Let’s use the four digit number abcd, where a represents the number of thousands, b the number of hundreds, c the number of tens and d the number of ones. This number can be represented as 1000a + 100b + 10c + d. Now let’s factor out 10 from the first three terms, like so:

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We can now see that the first term is divisible by 10, so the whole number is divisible by 10 if, and only if, the second term is divisible by 10. And so the theorem is proven. As the only one digit number that is divisible by 10 is 0, another way of putting it is – if last digit is 0, the number is divisible by 10.

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Divisibility by 11

The theorem goes that a number is divisible by 11 if, and only if, the alternate sum of its digits is divisible by 11, like so:

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Neat! So how and why does it work? For simplicity’s sake we use a four digit number abcd, where a represents the number of thousands, b the number of hundreds, c the number of tens and d the number of ones. This number can be represented as 1000a + 100b + 10c + d. This expression can also be represented in another way by manipulating the terms. We give and take in an alternating fashion, like so:

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Now we factorize the expression, like so:

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We can see that the first term in the expression is divisible by 11. This means that if, and only if, the sum of the other terms is divisible by 11 the whole expression is divisible by 11, and so the theorem is proven.

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We have shown that the procedure above will hold for all cases, as the number can be extended with infinite digits and still follow the same pattern.

Fractions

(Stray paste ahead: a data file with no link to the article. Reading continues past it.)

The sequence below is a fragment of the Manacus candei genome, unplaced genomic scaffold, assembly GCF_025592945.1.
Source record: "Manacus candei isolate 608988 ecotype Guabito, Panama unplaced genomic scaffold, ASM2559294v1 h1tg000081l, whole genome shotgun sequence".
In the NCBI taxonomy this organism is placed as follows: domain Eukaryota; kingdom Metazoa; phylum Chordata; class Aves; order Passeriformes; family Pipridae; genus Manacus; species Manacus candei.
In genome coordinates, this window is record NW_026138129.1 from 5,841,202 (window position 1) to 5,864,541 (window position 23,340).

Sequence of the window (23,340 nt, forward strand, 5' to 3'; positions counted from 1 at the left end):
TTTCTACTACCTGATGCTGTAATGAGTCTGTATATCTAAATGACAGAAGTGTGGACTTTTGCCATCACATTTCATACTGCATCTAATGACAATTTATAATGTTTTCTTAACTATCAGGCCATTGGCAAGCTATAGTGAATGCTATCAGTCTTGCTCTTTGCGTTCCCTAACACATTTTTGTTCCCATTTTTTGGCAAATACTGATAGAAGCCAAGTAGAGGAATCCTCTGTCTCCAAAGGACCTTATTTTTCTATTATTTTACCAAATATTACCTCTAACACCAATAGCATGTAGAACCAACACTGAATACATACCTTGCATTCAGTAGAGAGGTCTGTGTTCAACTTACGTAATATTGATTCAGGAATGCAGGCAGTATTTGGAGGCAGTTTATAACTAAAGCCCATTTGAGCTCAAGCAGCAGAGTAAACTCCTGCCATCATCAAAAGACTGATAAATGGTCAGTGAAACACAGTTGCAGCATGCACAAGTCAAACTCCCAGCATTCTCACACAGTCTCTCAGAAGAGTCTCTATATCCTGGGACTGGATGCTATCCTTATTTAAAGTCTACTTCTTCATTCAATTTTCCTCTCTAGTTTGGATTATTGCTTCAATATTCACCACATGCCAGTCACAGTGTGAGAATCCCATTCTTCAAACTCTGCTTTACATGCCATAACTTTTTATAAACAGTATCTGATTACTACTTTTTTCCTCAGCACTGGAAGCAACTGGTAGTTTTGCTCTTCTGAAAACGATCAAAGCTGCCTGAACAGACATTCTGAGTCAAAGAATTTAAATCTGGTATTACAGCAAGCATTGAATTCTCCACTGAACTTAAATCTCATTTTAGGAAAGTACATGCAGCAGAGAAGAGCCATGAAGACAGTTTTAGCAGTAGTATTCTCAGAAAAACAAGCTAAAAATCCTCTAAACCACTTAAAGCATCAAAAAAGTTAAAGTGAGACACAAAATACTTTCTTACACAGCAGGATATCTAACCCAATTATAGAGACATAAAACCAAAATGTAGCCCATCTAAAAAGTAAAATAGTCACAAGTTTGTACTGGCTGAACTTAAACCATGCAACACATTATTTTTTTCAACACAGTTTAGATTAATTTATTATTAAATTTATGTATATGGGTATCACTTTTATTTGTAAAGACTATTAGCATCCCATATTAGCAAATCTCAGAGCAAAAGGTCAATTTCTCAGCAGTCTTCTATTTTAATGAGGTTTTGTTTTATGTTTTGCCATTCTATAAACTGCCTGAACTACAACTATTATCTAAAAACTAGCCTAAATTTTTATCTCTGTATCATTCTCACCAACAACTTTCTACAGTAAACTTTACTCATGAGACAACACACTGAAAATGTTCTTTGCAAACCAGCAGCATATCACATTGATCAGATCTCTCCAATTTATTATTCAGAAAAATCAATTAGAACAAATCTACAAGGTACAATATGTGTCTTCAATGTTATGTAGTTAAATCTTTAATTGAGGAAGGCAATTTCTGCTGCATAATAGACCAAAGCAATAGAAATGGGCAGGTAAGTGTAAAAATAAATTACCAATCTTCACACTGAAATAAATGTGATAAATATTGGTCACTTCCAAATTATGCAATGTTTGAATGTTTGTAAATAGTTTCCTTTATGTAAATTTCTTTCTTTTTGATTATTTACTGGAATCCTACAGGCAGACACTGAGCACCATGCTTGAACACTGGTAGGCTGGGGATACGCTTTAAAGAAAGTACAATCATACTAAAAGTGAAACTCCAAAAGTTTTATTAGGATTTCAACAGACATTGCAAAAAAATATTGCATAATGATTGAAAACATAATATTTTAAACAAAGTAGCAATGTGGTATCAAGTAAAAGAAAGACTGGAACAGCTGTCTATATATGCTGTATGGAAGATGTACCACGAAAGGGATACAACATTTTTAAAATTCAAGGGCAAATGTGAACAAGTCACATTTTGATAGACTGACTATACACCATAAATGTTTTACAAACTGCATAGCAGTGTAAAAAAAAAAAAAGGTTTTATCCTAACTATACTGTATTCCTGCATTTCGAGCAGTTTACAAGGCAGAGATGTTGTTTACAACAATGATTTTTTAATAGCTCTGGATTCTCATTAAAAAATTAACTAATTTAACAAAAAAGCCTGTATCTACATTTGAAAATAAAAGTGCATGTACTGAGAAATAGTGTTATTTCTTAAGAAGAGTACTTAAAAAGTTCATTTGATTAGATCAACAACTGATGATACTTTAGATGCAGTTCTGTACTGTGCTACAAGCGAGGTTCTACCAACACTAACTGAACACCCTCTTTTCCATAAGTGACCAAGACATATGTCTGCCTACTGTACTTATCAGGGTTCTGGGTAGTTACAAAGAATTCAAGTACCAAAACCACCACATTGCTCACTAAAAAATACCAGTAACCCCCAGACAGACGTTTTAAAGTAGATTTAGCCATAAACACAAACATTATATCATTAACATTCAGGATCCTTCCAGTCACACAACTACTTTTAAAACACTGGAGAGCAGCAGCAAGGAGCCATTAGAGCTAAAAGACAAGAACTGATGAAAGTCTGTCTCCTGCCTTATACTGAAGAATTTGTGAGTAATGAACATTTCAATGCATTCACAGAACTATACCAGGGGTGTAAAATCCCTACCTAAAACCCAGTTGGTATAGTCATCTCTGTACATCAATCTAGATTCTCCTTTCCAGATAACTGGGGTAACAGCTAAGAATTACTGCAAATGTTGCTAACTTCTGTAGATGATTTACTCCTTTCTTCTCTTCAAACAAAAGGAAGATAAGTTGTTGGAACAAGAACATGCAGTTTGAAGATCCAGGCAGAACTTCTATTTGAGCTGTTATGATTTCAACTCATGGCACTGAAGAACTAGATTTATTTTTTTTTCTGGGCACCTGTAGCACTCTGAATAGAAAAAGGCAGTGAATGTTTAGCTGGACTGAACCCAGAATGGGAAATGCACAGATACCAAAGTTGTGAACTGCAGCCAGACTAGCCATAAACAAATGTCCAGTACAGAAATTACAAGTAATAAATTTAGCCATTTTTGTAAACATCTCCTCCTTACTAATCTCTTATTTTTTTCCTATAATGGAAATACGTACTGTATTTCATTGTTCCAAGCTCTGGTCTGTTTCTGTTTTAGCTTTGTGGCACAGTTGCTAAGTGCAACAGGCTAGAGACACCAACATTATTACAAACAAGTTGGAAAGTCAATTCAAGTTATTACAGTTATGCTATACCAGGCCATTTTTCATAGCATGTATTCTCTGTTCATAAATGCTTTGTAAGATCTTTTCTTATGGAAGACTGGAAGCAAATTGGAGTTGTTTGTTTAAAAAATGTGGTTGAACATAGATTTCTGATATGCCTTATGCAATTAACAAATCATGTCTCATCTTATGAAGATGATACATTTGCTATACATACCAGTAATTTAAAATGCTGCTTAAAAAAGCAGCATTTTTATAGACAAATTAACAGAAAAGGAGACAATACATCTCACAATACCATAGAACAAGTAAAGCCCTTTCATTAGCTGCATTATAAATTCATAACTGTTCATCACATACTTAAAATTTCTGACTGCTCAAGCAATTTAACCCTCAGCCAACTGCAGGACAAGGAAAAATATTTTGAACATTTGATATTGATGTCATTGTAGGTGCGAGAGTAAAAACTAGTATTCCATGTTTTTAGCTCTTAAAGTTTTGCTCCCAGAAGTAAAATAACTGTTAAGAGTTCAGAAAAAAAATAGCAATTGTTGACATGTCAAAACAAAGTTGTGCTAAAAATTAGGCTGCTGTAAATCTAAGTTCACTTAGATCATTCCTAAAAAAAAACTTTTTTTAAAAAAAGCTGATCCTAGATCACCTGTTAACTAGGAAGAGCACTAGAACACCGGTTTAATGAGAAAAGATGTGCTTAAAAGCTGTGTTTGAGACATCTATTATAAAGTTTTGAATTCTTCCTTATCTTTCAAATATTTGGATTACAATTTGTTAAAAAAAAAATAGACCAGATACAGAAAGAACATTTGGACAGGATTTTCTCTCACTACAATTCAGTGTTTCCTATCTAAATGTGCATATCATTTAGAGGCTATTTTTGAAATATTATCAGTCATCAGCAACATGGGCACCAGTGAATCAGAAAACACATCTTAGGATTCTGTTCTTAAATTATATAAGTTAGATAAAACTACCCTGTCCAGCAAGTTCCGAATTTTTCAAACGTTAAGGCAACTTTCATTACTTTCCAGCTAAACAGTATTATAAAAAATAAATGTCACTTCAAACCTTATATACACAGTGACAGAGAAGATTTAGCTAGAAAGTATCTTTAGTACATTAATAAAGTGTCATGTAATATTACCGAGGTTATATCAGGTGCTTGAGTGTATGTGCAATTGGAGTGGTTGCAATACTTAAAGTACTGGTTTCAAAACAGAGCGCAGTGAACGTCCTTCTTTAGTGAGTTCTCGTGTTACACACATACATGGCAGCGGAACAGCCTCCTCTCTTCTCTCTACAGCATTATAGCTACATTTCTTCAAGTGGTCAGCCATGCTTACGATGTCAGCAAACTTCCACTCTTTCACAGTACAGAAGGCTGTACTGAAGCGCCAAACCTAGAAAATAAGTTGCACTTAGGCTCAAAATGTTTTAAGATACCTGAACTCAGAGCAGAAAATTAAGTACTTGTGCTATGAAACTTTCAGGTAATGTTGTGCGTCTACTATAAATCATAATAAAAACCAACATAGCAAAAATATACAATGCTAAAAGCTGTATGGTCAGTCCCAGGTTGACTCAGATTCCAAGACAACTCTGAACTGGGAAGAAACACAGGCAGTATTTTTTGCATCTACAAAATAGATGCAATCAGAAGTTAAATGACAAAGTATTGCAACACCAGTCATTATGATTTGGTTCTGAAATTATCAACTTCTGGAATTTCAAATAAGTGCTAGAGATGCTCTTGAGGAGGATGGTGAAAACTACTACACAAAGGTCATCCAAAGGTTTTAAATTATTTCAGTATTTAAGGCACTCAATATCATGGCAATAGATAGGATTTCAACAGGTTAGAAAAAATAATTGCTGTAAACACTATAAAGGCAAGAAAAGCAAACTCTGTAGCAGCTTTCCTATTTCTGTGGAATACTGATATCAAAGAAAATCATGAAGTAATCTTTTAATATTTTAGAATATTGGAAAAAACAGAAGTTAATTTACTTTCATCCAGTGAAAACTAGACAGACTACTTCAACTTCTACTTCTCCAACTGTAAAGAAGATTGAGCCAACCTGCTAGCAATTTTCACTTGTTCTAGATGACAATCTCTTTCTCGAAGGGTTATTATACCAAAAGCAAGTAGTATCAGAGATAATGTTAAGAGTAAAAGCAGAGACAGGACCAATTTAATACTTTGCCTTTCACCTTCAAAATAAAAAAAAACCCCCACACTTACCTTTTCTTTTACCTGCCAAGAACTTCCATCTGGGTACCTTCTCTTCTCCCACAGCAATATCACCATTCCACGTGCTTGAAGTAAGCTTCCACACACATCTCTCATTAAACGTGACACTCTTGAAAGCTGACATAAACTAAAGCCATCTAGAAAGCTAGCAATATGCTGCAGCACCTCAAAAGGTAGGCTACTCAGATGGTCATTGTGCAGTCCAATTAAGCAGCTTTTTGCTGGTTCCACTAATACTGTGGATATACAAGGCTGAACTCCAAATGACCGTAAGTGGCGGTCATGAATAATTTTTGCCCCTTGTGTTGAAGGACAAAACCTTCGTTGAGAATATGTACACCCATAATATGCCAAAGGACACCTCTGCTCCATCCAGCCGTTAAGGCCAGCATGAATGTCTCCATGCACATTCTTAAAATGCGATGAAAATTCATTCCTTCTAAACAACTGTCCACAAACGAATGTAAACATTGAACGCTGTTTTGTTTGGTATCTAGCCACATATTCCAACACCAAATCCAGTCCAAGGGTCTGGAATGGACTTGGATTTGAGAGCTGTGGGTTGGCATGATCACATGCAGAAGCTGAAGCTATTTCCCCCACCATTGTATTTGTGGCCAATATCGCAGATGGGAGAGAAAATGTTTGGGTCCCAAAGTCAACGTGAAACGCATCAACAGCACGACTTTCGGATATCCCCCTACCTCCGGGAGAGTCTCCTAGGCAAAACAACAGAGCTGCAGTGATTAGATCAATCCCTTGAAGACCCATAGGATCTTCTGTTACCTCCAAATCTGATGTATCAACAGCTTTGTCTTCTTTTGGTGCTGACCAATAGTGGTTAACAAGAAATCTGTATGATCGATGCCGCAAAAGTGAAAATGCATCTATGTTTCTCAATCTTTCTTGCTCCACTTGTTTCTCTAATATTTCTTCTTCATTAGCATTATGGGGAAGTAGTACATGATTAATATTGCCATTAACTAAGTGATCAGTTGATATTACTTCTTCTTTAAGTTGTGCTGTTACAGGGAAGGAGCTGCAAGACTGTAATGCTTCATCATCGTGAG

The fraction flip when dividing

Many of you have probably been taught the trick of flipping the right fraction in a division to instead use simpler multiplication. This is how it works:

We start of with the division:

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From there we can reconstruct the two fractions as the dividend over the divisor with a horizontal line, for simplicity’s sake, like so:

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After that the "trick" can begin. First we multiply both the dividend and the divisor with the inverse of the divisor. As long as we treat the dividend and the divisor the same way, this is fine. Be aware of PEMDAS though! If any of the dividend or the divisor would have been an addition or subtraction you would have to multiply both terms by x, either by x(a + b) or xa + xb.

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As you can see the right fraction has now "flipped", and not by magic, but with logic and reason. As division by 1 is equal to the dividend, we can then solve the expression, like so:

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As the final cherry on top, we can prove the procedure by dividing 1 by 2 as we know this should result in one half.